Being my age (mid-40s), I've managed to stay somewhat connected to my drum corps bretheren (my wife is a colorguard rifler too), and here's the thing on the humping of drums: they can't do it now. Almost all of my corps friends have suffered some kind of back injury (even the members of the colorguard have suffered hand and arm injuries) and either can't wear them again, or if they can, not for very long. When I was a kid I tried out for the tympani line back in the early '80s and had no problem wearing a 23" marching tympano. Fast forward to 2007 when I was in a retro corps attempting to field marching tympani again and I couldn't do it - my chiropractor asked me what the heck was I doing to myself one weekend to have to come back so soon. He gave me the bad news that I can't do it again, ever. I'm glad I took his advice and sidelined myself.

These days what the kids do is literally dancing, and running around on a football field with a 20-30-pound weight hanging off of you. I'm impressed. Maybe now since most corps have athletic trainers and doctors with them, those kids will really be strong and healthy when they hit their 40s too.

As for what I stated to our OP: I'm with DED. You can really do whatever you want. There's no guarantee you'll get anywhere with any educational direction you decide to take. Just make up your own mind and make your own decision. Life is short, but you can try different things and see which way you'd like to go. It's really all up to you how you want to proceed. So what is it that you really want?
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  #8  
Old 12-01-2011, 05:23 AM
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mattsmith mattsmith is offline
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Default Re: Drum Corps Dilemma

Quote:
Originally Posted by Coldhardsteel View Post
Ah, I love alliteration.

Over the past few months I've been facing a bit of trouble revolving around DCI and myself. First I broke my arm, then getting my license got in the way, and my SAT's almost got in the way too, but I stopped that promptly. Now, my arm is healed up, and my SAT's are moved out of the way. So, now I have a choice to make:

Drumline, or drumset?

Originally, I was interested in trying out for the tenor line in Jersey Surf, but then a friend of mine who played a season in the front ensemble for Raiders (an open class corp from Jersey as well) encouraged me to switch. With that switch came the opening of an option. The drum set player there was a snare drummer that got cut the first day of the first camp, and my friend encouraged me to try out for the part. So, now I'm stuck between tenors and the set part. I've always loved playing tenors, but I love drum set just as much, and this decision is a career-affecting decision as well.

If I chose to try to get into the line, and ended up on tenors, then I'd be able to continue that and maybe end up somewhere else, like Carolina Crown. I could do the same with drum set, but I wonder if choosing the set part would be a good credential to have under my belt. My end goal is to be a professional set player, and I can't tell which part would be better to play to help with achieving that goal.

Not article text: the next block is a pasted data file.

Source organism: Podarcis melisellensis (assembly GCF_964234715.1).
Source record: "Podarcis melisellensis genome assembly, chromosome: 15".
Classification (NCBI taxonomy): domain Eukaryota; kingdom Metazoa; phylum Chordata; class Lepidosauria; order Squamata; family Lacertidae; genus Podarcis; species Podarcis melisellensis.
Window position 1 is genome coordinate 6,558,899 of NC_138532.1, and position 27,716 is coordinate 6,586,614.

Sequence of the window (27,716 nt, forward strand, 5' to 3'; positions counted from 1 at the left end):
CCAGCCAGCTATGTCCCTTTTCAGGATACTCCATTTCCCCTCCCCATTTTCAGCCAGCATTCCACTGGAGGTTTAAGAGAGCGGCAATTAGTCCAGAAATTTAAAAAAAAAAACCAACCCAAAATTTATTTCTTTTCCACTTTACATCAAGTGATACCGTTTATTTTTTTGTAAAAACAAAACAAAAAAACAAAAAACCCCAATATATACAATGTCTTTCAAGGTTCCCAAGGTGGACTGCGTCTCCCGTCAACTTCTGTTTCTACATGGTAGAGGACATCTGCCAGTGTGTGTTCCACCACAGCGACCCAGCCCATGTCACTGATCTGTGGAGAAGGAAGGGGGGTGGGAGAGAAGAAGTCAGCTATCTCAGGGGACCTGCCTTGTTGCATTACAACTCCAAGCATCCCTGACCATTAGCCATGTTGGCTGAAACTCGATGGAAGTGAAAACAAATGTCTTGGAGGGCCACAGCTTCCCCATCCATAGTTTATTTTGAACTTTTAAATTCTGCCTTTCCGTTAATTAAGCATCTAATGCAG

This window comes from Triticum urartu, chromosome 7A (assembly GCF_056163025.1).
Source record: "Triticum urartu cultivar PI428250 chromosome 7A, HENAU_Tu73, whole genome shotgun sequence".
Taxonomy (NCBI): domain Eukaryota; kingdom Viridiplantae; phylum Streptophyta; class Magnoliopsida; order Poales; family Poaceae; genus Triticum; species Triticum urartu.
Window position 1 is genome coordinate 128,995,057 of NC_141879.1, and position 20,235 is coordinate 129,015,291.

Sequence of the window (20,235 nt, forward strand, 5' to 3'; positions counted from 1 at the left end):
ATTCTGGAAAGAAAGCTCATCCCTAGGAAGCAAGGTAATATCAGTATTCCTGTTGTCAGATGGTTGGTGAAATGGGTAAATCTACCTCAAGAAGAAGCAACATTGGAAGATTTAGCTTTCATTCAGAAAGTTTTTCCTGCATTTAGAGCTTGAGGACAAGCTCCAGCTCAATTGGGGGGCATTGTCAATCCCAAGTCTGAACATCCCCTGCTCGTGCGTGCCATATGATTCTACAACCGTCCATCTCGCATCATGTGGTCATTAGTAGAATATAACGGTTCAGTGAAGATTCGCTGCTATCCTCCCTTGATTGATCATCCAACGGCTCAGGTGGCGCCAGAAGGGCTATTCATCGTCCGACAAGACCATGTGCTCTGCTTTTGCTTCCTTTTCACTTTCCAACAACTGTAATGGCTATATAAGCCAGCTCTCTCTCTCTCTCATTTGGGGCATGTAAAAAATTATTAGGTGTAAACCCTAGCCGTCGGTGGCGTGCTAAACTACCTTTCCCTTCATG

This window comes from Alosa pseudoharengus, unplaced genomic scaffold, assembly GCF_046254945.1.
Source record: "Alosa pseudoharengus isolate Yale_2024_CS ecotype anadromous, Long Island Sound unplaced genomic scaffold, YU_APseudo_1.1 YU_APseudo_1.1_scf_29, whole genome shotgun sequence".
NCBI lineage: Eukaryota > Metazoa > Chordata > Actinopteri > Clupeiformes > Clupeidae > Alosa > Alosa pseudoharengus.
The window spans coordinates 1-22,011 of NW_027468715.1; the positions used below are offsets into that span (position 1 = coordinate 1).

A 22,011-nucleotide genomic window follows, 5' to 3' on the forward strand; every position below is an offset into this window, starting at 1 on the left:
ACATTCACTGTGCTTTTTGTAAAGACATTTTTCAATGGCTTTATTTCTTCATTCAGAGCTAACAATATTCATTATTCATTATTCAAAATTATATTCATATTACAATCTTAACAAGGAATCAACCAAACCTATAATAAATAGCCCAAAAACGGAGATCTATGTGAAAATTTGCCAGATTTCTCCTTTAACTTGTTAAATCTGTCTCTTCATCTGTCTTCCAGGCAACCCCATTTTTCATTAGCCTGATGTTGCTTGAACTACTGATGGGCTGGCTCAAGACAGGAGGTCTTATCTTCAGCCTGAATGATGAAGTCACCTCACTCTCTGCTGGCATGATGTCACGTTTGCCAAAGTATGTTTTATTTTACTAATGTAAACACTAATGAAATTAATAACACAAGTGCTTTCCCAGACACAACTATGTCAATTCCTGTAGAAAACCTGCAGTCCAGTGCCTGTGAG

Maybe Bo would be able to help with this, seeing as he marched BD at one point or another. Which does DW think I should choose? Any advice?
I don't think when we get older that anyone is going to remember what we played in corps. All they're going to want to know is what corps we were in... and when? I also think there is a misunderstanding here with some. CHS (I think) is talking about playing drumset in the corps, not an either/or proposition. Front ensemble is what we in the south call the pit. Am I right? There you find mallet players and sometimes a drumset. CHS, is this what you're talking about?

I'm curious though how you think this leads to the Crown. I know first hand that Crown prefers drummers from the Carolinas, although people from other places do get in there. I think it's just tougher that's all. So, with that being the case I would definitely play set in the Raiders and let future chips fall where they may.

Regarding the larger conversation...I was involved in a similar thought proccess when I was 16. Because of my technique I was actively recruited by several top 12 corps, but I just couldn't feel the marching vibe. I marched 3 years in high school for solid award winning marching bands but didn't really like THAT. I couldn't imagine the drilling that would go down with a top 12 corps. Then with Carolina it was never an issue with me because I didn't think they were drum centric like the Blue Devils anyway. But being a person from Carolina, you're of course intrigued.

I talked to my old man about this stuff and he listed the pros and cons very matter of factly.

Pros

1. If you plan to be a US school band director, who will most likely be involved with some marching band at some point...it's a plus and will help you get a better first job in US music education.